February 9, 2018
VIX nearly did a 100% retracement to the August 2015 high as suggested last week. This week it pulled back to test the Cycle Top support/resistance at 22.31. It appears to have yet another surge higher in store for it. The Cycles Model has a triple indicator of a higher Wave (3) top in the next week.
…. which as the title suggested showed that the net position of VIX ETPs has become short over the past few weeks, for only the second time in their eight year history.
This odd finding – namely that the VIX ETPs had shifted their traditional vol bias from long to short – prompted the Goldman strategist to ask glibly “Should we worry?”
SPX declines to Long-term support…
SPX declined to challenge Long-term support at 2545.37…
then bounced to its two-year Ending Diagonal trendline. A failed retest of a trendline such as this is often referred to as “the kiss of death.”. The Cycles Model suggests probable severe weakness lasting from a few days to more than a week..
(Bloomberg) One of the wildest runs in U.S. stock-market history began with the collapse of arcane bets on volatility and ended with a sober realization: The easy ride is over. After heart-stopping swings in the Dow (Down 1,000 points! Up 500 points!), a market correction is finally here.
But why—and why now? Inflation, interest rates, valuations, computers, ETFs, Trump; plenty of reasons were offered up. Among the lingering questions is the big one: Is this a hiccup or the start of something worse?
NDX violates its 2-year Diagonal trendline.
The NDX declined beneath the lower Ending Diagonal trendline at 6840.00, giving a sell signal in the process. It also bounced from long-term support at 6103.87 to challenge the trendline again. A failure here allows the NDX to decline to mid-Cycle support and the 7-year trendline at 5240.83. A breakthrough at that point suggests a further decline to the October 2011 low.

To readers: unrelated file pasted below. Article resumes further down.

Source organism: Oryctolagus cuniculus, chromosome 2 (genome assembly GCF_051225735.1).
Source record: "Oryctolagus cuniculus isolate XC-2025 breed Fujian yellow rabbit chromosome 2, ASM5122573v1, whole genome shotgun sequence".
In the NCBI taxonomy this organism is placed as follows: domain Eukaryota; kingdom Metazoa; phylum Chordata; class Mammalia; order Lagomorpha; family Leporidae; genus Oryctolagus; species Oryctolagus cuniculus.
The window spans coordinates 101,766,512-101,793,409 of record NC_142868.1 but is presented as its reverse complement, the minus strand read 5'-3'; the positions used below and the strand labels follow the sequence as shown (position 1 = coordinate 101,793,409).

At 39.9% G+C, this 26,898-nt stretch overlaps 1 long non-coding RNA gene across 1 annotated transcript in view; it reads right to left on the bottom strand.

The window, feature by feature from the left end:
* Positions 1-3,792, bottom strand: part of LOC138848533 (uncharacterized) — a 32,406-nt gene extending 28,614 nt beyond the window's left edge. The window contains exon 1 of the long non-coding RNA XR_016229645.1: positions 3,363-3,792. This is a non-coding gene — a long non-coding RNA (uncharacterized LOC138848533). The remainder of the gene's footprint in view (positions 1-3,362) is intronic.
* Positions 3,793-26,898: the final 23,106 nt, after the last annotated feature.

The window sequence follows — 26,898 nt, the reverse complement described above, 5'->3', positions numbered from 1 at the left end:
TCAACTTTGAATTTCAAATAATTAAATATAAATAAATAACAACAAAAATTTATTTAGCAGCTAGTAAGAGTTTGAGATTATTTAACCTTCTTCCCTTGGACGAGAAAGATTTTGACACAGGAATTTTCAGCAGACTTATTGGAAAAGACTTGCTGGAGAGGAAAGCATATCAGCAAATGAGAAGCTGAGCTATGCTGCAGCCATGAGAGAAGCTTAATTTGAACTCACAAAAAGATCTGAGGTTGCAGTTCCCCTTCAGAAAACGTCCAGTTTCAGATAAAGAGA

(ZeroHedge) If it seems like it was just a few days ago that we reported of the biggest ever inflow into equities, it’s because that’s precisely when it happened. It was then that according to BofA CIO Michael Hartnett, we observed a “non-stop euphoria cabaret” in which markets saw a record $33.2bn inflow to equity funds, record $12.2bn inflow to active funds, $1.5bn into gold (50-week high), as well as record inflows to tech & TIPS.
Incidentally, that was the day the S&P hit its all time high, and more importantly, the day BofA also said that its euphoria and panic-buying driven “sell signal” was just triggered for the first time in 5 years, and predicted a 12% selloff in the next three months.
In retrospect, it took just two weeks because that post marked the peak of the market, and it has been non-stop selling since.
High Yield Bond Index challenges Long-term support and trendline.
The High Yield Bond Index fell through its Cycle Top support, declining an additional 9% to challenge the 6-year trendline and Long-term support at 180.10. The bounce out of the low was sharp but short. The sell signal remains and the Cycles Model suggests additional weakness going forward.
In fact, credit market volatility is spiking – and is above the Aug 2015 highs (higher relative to stocks where VIX remains below those levels)…
This is the biggest spike in High Yield bond spreads since Aug 2015’s crash and raises relative funding costs to their highest since Dec 2016…
UST may show further weakness next week.
The 10-year Treasury Note Index made a small bounce this week, but is being suppressed by its Cycle Bottom resistance, limiting its upward trajectory. There may be a further decline before another attempt at higher ground may be made. If so, UST may not see another bounce until late February.
(ZeroHedge) Back in 2011, Standard & Poors’ shocked the world, and the Obama administration, when it dared to downgrade the US from its vaunted AAA rating, something that had never happened before (and led to the resignation of S&P’s CEO and a dramatic crackdown on the rating agency led by Tim Geithner).
Nearly seven years later, with the US on the verge of another government shutdown and debt ceiling breach (with the agreement reached only after the midnight hour, literally) this time it is Warren Buffett’s own rating agency, Moody’s, which on Friday morning warned Trump that he too should prepare for a downgrade form the one rater that kept quiet in 2011. The reason: Trump’s – and the Republicans and Democrats – aggressive fiscal policies which will sink the US even deeper into debt insolvency, while widening the budget deficit, resulting in “meaningful fiscal deterioration.”
The Euro may be signaling an end to the uptrend.